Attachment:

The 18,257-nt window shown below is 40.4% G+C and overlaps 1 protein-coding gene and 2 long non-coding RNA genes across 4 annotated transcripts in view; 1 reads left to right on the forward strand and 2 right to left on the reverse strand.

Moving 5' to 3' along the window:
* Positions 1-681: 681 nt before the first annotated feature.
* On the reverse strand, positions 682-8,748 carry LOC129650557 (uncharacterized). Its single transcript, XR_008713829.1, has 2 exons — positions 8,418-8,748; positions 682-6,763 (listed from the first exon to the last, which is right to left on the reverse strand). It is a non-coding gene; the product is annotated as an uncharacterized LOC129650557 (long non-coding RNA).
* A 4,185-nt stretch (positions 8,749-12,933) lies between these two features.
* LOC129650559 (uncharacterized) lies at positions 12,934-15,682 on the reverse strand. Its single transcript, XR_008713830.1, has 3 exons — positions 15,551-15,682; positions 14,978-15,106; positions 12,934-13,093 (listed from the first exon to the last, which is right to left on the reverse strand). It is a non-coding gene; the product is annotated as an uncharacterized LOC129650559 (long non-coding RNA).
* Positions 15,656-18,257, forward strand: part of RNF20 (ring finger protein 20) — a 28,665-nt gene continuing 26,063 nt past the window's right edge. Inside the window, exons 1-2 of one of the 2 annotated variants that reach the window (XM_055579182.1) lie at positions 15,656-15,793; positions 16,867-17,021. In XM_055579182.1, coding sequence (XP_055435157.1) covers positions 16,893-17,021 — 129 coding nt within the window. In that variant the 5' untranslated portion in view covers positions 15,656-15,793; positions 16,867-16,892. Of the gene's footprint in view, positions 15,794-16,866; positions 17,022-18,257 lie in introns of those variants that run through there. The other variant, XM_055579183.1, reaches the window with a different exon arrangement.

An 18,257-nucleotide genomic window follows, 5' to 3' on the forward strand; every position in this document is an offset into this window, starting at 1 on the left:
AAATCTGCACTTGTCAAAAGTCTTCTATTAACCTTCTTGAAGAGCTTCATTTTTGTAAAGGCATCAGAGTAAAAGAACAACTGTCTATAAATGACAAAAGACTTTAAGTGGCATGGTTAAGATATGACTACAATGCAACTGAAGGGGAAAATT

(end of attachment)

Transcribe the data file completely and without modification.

The 18,257-nt window shown below is 40.4% G+C and overlaps 1 protein-coding gene and 2 long non-coding RNA genes across 4 annotated transcripts in view; 1 reads left to right on the forward strand and 2 right to left on the reverse strand.

Moving 5' to 3' along the window:
* Positions 1-681: 681 nt before the first annotated feature.
* On the reverse strand, positions 682-8,748 carry LOC129650557 (uncharacterized). Its single transcript, XR_008713829.1, has 2 exons — positions 8,418-8,748; positions 682-6,763 (listed from the first exon to the last, which is right to left on the reverse strand). It is a non-coding gene; the product is annotated as an uncharacterized LOC129650557 (long non-coding RNA).
* A 4,185-nt stretch (positions 8,749-12,933) lies between these two features.
* LOC129650559 (uncharacterized) lies at positions 12,934-15,682 on the reverse strand. Its single transcript, XR_008713830.1, has 3 exons — positions 15,551-15,682; positions 14,978-15,106; positions 12,934-13,093 (listed from the first exon to the last, which is right to left on the reverse strand). It is a non-coding gene; the product is annotated as an uncharacterized LOC129650559 (long non-coding RNA).
* Positions 15,656-18,257, forward strand: part of RNF20 (ring finger protein 20) — a 28,665-nt gene continuing 26,063 nt past the window's right edge. Inside the window, exons 1-2 of one of the 2 annotated variants that reach the window (XM_055579182.1) lie at positions 15,656-15,793; positions 16,867-17,021. In XM_055579182.1, coding sequence (XP_055435157.1) covers positions 16,893-17,021 — 129 coding nt within the window. In that variant the 5' untranslated portion in view covers positions 15,656-15,793; positions 16,867-16,892. Of the gene's footprint in view, positions 15,794-16,866; positions 17,022-18,257 lie in introns of those variants that run through there. The other variant, XM_055579183.1, reaches the window with a different exon arrangement.

An 18,257-nucleotide genomic window follows, 5' to 3' on the forward strand; every position in this document is an offset into this window, starting at 1 on the left:
AAATCTGCACTTGTCAAAAGTCTTCTATTAACCTTCTTGAAGAGCTTCATTTTTGTAAAGGCATCAGAGTAAAAGAACAACTGTCTATAAATGACAAAAGACTTTAAGTGGCATGGTTAAGATATGACTACAATGCAACTGAAGGGGAAAATT